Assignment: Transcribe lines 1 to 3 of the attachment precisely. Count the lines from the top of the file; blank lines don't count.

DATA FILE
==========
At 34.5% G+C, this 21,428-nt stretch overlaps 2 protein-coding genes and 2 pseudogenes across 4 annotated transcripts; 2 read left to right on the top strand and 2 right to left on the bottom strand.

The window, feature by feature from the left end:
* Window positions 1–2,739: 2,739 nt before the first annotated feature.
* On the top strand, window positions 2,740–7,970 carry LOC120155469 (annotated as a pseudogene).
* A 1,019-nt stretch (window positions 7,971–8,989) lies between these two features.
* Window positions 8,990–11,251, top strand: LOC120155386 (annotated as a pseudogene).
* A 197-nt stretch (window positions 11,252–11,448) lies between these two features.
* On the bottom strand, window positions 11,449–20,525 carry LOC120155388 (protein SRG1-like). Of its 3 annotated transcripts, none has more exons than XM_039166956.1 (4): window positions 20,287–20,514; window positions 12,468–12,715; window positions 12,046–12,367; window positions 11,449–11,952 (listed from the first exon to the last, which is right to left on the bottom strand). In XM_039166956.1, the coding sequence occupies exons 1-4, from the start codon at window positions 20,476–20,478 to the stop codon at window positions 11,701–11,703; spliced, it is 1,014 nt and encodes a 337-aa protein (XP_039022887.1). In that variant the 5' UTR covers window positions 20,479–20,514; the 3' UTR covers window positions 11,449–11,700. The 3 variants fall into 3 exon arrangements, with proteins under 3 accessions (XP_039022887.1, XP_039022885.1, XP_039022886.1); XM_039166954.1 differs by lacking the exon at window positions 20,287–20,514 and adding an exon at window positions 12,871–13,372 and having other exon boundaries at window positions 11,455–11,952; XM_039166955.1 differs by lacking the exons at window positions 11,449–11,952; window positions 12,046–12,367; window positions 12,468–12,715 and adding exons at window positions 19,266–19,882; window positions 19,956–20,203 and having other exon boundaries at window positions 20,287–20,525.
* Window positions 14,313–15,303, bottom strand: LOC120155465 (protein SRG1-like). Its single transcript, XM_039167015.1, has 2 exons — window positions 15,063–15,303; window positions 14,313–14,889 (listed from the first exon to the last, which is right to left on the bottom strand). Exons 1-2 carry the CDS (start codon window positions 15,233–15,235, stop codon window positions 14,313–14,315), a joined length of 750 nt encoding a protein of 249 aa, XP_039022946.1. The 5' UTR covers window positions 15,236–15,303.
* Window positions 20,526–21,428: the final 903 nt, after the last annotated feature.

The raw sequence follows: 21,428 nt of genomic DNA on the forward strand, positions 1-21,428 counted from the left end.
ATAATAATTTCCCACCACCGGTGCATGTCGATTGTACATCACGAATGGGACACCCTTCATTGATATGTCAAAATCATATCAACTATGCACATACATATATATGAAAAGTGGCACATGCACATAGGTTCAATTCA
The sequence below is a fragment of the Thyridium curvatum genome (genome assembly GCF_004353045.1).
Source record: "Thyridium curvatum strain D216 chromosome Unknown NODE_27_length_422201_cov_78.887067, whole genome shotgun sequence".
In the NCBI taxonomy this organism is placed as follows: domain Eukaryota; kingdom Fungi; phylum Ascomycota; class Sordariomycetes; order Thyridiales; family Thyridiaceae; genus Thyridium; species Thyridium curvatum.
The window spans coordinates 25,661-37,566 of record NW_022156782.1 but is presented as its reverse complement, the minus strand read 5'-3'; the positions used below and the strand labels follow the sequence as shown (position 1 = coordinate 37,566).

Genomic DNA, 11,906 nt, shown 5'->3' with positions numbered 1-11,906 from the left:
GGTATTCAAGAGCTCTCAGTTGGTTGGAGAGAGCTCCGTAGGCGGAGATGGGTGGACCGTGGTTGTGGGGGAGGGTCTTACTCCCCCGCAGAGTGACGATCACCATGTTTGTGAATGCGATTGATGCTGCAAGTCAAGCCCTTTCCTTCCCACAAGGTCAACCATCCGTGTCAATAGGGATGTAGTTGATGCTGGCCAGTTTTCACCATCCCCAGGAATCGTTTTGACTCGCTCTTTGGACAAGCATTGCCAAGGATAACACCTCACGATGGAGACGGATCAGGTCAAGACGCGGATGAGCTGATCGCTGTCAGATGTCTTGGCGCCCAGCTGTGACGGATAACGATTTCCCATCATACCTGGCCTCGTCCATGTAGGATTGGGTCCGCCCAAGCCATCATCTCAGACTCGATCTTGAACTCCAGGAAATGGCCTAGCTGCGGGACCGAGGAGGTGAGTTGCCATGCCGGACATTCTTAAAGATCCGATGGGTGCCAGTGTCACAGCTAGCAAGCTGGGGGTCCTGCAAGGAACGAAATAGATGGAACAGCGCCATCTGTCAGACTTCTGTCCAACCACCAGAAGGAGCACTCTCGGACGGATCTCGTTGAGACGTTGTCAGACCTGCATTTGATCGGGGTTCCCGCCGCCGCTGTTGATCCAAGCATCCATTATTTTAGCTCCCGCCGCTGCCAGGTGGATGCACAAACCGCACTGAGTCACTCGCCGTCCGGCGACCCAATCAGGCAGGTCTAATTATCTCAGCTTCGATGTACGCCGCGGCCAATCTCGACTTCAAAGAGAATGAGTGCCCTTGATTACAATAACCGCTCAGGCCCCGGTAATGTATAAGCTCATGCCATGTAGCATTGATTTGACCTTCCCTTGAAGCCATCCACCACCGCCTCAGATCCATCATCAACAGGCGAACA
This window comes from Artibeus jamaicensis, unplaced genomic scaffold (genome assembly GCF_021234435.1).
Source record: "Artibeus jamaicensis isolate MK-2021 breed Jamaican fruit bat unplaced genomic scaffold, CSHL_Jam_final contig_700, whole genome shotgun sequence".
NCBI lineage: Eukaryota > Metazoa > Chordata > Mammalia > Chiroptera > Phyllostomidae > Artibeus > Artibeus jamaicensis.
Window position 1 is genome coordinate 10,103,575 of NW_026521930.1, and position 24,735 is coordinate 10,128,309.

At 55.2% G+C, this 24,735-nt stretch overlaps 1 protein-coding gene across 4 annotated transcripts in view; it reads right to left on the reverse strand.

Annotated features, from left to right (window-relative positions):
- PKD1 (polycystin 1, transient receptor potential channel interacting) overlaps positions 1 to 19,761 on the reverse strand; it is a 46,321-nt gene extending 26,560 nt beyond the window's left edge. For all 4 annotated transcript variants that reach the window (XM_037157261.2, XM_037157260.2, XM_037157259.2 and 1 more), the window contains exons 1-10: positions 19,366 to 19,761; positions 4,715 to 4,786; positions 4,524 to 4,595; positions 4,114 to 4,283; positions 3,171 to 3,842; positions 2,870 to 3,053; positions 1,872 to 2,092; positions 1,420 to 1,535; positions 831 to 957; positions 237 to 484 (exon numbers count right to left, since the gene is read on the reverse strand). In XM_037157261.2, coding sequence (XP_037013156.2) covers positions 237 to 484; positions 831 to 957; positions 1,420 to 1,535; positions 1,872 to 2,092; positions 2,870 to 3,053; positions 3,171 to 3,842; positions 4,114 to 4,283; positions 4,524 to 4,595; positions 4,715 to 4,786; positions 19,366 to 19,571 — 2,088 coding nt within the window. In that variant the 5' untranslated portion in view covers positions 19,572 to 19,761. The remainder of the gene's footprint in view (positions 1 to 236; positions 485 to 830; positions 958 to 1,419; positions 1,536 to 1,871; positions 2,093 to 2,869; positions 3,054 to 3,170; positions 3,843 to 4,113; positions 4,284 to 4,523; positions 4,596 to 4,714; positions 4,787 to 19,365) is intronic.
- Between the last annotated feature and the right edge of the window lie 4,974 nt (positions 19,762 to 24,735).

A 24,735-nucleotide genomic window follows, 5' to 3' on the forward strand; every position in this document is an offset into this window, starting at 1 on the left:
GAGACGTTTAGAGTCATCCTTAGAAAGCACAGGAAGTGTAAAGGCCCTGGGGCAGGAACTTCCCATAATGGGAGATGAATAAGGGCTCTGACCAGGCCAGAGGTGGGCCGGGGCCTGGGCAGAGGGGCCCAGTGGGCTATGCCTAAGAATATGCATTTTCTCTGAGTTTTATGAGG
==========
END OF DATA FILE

At 34.5% G+C, this 21,428-nt stretch overlaps 2 protein-coding genes and 2 pseudogenes across 4 annotated transcripts; 2 read left to right on the top strand and 2 right to left on the bottom strand.

The window, feature by feature from the left end:
* Window positions 1–2,739: 2,739 nt before the first annotated feature.